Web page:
Sunday, May 23, 2010

The Itsy-Bitsy Spider

They skirted the edge of the pond. Dragonflies flirted with water lilies, while a fountain stippled the surface with silver-dollar memories. College students drowsed on benches, backpacks wedged under their heads, arms draped over hangovers.

The day was summer warm on the couple’s arms, their necks. That pale, surprised flesh behind the knees.

“I’m sorry.”


A helicopter seed rained on her head.  She brushed it away. 

“Do you know how much?”

“I can hear it in your voice.”

“Good.” She swallowed. “Because I don’t know how to explain everything. Not now. The words won't—”

She pulled her sandal heel from a squelchy spot.


He took her elbow, while she lifted a foot to scrape off the mud with a leaf.

“We can talk about it later, then.”

She put her foot on the ground.  And looked at him. 

“So ‘later’ is still a . . . thing?”

He smiled and shook his head.

A duck led her little ones from the pond. The ducklings shook the water from their feathers. Waddling with a tender faith behind the mother, who charted a steady uphill course.

The couple followed.

She stepped over some goose shit. It splotched the flattened grass at regular intervals. Or maybe it was the ducks’ mess. At any rate—

“I love you.”

“I love you, too.”

At their approach, frogs popped like a chorus line into the murky water. She laughed and twined her fingers through his.

“Like there could be anything to fear on a day like this.”

He squeezed her hand in return.

“No,” he said, lifting his face to the sky. “Not on a day like this.”


bard said...

Thank you for taking me on this little escape... it is a lovely little vignette.

Karen said...

This is a wonderful vignette that implies so much more than meets the surface here. The warm summer day, the mother duck and her ducklings, and the frogs all belie the darkness that underlies this piece. On a day like this, she is stuck in the muck and I fear there's more to come.

Susan Deborah said...

It's a summer day but the images remind me of rain - frogs, dragon flies, ducks.

A nice summer episode like a page out of a novel :)

Their togetherness is contagious.

Joy always,

Richard Levangie said...

There is a quietness to your prose that is thrilling.

Melissa Sarno said...

I really enjoy your writing style. 'arms draped over hangovers...' is such a great line. Thanks for sharing this :-)

Charles Gramlich said...

a lot of mine fields in this one. Well done.

Sarah Hina said...

Bard, you're very welcome. I love small, intimate slice-of-life stories.

Karen, I did want to write something uplifting, yet unsettling at the same time. I think you caught the lightness and the darkness just perfectly. Not that I'm surprised. ;)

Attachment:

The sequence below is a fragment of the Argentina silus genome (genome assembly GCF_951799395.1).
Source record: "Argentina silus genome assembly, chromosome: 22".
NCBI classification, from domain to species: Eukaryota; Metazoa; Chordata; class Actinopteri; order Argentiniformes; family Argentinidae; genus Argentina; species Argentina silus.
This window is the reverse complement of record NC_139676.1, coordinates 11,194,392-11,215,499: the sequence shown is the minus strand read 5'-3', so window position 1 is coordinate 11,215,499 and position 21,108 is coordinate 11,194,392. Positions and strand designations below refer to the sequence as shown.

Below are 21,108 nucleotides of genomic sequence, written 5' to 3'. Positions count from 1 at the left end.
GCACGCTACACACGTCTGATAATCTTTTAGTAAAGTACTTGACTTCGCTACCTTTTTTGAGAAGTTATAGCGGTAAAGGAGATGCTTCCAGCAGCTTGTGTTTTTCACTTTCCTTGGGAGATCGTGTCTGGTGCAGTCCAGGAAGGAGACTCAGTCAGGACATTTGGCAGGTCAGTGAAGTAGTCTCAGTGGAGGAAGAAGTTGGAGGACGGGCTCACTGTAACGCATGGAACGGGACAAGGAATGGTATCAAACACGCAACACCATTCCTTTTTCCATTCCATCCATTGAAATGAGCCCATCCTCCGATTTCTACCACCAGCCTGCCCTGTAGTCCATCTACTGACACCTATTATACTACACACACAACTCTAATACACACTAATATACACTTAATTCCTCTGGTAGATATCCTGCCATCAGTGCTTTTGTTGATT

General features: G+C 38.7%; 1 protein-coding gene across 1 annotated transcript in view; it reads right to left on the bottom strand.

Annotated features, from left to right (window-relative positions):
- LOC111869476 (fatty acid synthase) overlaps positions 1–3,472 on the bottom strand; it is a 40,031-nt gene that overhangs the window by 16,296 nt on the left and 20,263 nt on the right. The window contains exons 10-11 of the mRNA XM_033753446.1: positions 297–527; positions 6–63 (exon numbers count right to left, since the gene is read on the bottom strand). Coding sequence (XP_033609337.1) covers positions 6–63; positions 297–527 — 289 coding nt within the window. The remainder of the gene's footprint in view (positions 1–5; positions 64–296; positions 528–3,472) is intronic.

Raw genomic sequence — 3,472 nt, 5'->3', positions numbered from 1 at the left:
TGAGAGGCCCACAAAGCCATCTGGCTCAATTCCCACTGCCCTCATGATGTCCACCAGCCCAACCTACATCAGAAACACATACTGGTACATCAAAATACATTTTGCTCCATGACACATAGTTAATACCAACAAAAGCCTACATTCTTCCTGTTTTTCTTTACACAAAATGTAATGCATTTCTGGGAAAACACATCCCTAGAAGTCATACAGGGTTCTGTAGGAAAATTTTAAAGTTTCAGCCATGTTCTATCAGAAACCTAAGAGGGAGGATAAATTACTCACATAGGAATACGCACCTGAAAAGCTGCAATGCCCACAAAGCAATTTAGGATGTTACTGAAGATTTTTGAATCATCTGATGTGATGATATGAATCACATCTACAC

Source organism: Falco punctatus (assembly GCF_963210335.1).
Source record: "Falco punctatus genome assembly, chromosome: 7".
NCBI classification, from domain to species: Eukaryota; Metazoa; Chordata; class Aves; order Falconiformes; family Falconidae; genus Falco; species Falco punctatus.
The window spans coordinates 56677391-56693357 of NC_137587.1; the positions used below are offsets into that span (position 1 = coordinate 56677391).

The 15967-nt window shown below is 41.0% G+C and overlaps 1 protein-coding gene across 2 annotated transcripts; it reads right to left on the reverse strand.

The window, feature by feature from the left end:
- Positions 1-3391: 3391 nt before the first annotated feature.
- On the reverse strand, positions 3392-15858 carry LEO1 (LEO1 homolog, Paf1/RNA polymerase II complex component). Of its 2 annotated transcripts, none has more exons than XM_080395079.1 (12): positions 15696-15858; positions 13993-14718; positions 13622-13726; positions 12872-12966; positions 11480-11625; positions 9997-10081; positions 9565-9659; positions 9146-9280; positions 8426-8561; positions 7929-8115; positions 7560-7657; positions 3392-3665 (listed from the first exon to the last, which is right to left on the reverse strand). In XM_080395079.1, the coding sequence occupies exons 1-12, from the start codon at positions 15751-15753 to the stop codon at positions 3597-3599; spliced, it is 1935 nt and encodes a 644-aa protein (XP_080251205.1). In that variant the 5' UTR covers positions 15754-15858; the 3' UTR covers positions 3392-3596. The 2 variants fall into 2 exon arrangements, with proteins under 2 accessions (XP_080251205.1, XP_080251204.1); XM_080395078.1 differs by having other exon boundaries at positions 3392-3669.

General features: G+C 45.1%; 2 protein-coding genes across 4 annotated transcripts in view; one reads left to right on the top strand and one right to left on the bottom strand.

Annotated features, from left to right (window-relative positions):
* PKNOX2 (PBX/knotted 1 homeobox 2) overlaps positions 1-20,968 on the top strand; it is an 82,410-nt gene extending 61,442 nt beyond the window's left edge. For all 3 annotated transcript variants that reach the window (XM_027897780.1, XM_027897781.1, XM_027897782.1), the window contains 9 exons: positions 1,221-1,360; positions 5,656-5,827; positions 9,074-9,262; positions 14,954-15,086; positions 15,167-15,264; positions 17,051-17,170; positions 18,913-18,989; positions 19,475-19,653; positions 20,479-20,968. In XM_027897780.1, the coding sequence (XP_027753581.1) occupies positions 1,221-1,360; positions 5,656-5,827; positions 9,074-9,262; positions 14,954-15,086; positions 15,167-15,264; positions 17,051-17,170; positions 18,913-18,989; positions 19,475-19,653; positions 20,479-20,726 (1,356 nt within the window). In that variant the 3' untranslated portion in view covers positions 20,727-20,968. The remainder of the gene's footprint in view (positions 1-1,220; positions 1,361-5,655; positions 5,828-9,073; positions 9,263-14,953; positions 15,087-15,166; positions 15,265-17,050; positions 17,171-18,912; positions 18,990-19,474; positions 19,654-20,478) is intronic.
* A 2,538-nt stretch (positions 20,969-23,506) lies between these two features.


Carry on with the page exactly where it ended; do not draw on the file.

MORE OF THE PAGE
Thank you!

Susan Deborah, that's why I titled it "The Itsy-Bitsy Spider." The rain and sun in that children's song--and the quiet determination to try again--struck me as being apt. It was a nice serendipity, actually--the kids started singing it right before I posted this! :)

Thanks for finding a pleasant escape here.

Richard, I love that comment. Quiet can be thrilling, if it strikes us as being real. I'm honored you found that here. Thank you.

Melissa, living in a college town, I got a kick out of that line, too! :) Thanks so much for your kind appreciation here.

Charles, many mine fields. And many delicate steps to navigate them.

Thank you.

Jennifer said...

I really want him to forgive her--and that is a testament to how much you've drawn in such a small space.

I am always amazed, and no less so here, at your powers of observation--how you see the world--and then, of course,at your ability to communicate what you see in ways that are at once uniquely phrased and also so familiar that it's like coming home.

My favorite here: the "pale, surprised flesh behind the knees" experiencing the sun. It's so subtle but so richly drawn--and so characteristic of your writing.

Apologies, as usual, for not being around much! I've reached 65,000 words on my novel and am bound and determined to finish the draft before school lets out--which means it's pretty much all I do when the kids are gone. :)

I hope your writing is going well!

Naquillity said...

Hello Sarah~ what a wonderful story with so many great lines. i felt there was a bit more going on between the characters than met the eye but that's life sometimes... it secures a bit of mystery. hope all is well.

Karen said...

I came back to comment on the title. Wonderful touch!

(Then I saw Jennifer and stood up and shouted, "There you are!") So glad to see you're okay, Jen.

Sarah Hina said...

Jennifer, that's so, so great to hear! I'm really happy for you (and sorry that I let our email exchange drop--I let busyness get in the way of stuff I actually enjoy). It sounds like you're really motivated, and I have no doubt that you'll reach your goal. And I can't wait to read the book in print (or before? :))!

As is always the case, I'm thrilled to read your comments. The line you mentioned was important to me, since I liked the idea of exposing something tender and vulnerable about this couple.

Now go write. ;) You've inspired me with your incredible discipline. But as Karen said, it's always great to see you drop by the blog world.

Naquillity, I did want to give a surface treatment that only alluded to a bigger history between these two. I like what you said about preserving some mystery. :)

Thank you so much for your perceptive reading and commenting.

Karen, thank you for adding that! I give my kids complete credit. :)

(And definitely.)

Aniket said...

Its like a walk in the neverlands. Your words make us effortlessly soak in the surroundings and pay attention to the characters. A trick I'm yet to figure out. And yes I envy you for that. But I'll get there... will you wait for another decade or so?

Sarah Hina said...

I'll wait for as long as you need me to wait, Aniket. Because I know you're getting there, with every step and word you take.